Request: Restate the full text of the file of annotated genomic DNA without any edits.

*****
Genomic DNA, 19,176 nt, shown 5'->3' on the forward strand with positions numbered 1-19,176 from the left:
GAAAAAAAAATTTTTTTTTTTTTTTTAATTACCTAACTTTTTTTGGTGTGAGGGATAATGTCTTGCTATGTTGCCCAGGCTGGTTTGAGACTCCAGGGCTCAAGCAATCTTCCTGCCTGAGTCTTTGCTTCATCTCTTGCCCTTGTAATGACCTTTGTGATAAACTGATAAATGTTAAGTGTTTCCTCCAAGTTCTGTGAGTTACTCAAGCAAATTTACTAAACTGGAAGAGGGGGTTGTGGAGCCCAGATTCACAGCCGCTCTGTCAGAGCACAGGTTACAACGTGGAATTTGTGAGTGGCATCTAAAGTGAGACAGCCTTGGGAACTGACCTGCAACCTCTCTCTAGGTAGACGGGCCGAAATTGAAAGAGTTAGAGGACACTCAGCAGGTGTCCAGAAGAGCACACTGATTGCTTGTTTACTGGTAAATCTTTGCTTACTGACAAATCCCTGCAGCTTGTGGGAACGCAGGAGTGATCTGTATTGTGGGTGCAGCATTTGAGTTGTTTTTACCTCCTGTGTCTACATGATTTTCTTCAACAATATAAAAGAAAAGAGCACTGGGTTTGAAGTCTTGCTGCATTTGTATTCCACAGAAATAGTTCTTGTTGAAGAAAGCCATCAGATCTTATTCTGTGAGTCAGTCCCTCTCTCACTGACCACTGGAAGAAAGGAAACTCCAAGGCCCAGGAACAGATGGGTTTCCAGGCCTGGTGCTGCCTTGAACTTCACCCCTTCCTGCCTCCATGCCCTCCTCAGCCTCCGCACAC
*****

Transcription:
Genomic DNA, 19,176 nt, shown 5'->3' on the forward strand with positions numbered 1-19,176 from the left:
GAAAAAAAAATTTTTTTTTTTTTTTTAATTACCTAACTTTTTTTGGTGTGAGGGATAATGTCTTGCTATGTTGCCCAGGCTGGTTTGAGACTCCAGGGCTCAAGCAATCTTCCTGCCTGAGTCTTTGCTTCATCTCTTGCCCTTGTAATGACCTTTGTGATAAACTGATAAATGTTAAGTGTTTCCTCCAAGTTCTGTGAGTTACTCAAGCAAATTTACTAAACTGGAAGAGGGGGTTGTGGAGCCCAGATTCACAGCCGCTCTGTCAGAGCACAGGTTACAACGTGGAATTTGTGAGTGGCATCTAAAGTGAGACAGCCTTGGGAACTGACCTGCAACCTCTCTCTAGGTAGACGGGCCGAAATTGAAAGAGTTAGAGGACACTCAGCAGGTGTCCAGAAGAGCACACTGATTGCTTGTTTACTGGTAAATCTTTGCTTACTGACAAATCCCTGCAGCTTGTGGGAACGCAGGAGTGATCTGTATTGTGGGTGCAGCATTTGAGTTGTTTTTACCTCCTGTGTCTACATGATTTTCTTCAACAATATAAAAGAAAAGAGCACTGGGTTTGAAGTCTTGCTGCATTTGTATTCCACAGAAATAGTTCTTGTTGAAGAAAGCCATCAGATCTTATTCTGTGAGTCAGTCCCTCTCTCACTGACCACTGGAAGAAAGGAAACTCCAAGGCCCAGGAACAGATGGGTTTCCAGGCCTGGTGCTGCCTTGAACTTCACCCCTTCCTGCCTCCATGCCCTCCTCAGCCTCCGCACAC